9.4. Configuring the Subnet Manager

9.4.1. Determining Necessity

Most InfiniBand switches come with an embedded subnet manager. However, if a more up to date subnet manager is required than the one in the switch firmware, or if more complete control than the switch manager allows is required, Red Hat Enterprise Linux 7 includes the opensm subnet manager. All InfiniBand networks must have a subnet manager running for the network to function. This is true even when doing a simple network of two machines with no switch and the cards are plugged in back to back, a subnet manager is required for the link on the cards to come up. It is possible to have more than one, in which case one will act as master, and any other subnet managers will act as slaves that will take over should the master subnet manager fail.

9.4.2. Configuring the opensm master configuration file

The opensm program keeps its master configuration file in /etc/rdma/opensm.conf. Users may edit this file at any time and edits will be kept on upgrade. There is extensive documentation of the options in the file itself. However, for the two most common edits needed, setting the GUID to bind to and the PRIORITY to run with, it is highly recommended that the opensm.conf file is not edited but instead edit /etc/sysconfig/opensm. If there are no edits to the base /etc/rdma/opensm.conf file, it will get upgraded whenever the opensm package is upgraded. As new options are added to this file regularly, this makes it easier to keep the current configuration up to date. If the opensm.conf file has been changed, then on upgrade, it might be necessary to merge new options into the edited file.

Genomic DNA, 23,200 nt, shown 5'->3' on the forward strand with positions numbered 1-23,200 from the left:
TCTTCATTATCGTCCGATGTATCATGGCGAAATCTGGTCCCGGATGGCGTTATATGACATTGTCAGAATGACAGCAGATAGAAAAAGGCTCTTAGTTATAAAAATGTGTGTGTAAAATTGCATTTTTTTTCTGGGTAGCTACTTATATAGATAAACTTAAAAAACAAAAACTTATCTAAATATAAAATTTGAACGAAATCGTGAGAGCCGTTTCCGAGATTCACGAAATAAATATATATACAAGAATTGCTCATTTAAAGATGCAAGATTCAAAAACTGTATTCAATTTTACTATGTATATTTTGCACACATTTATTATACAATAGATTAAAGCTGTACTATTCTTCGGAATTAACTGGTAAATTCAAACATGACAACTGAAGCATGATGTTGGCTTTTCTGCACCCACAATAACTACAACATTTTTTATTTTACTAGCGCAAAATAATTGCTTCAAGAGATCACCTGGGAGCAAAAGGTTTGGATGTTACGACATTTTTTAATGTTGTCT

9.4.3. Configuring the opensm startup options

The options in the /etc/sysconfig/opensm file control how the subnet manager is actually started, as well as how many copies of the subnet manager are started. For example, a dual port InfiniBand card, with each port plugged into physically separate networks, will need a copy of the subnet manager running on each port. The opensm subnet manager will only manage one subnet per instance of the application and must be started once for each subnet that needs to be managed. In addition, if there is more than one opensm server, then set the priorities on each server to control which are to be slaves and which are to be master.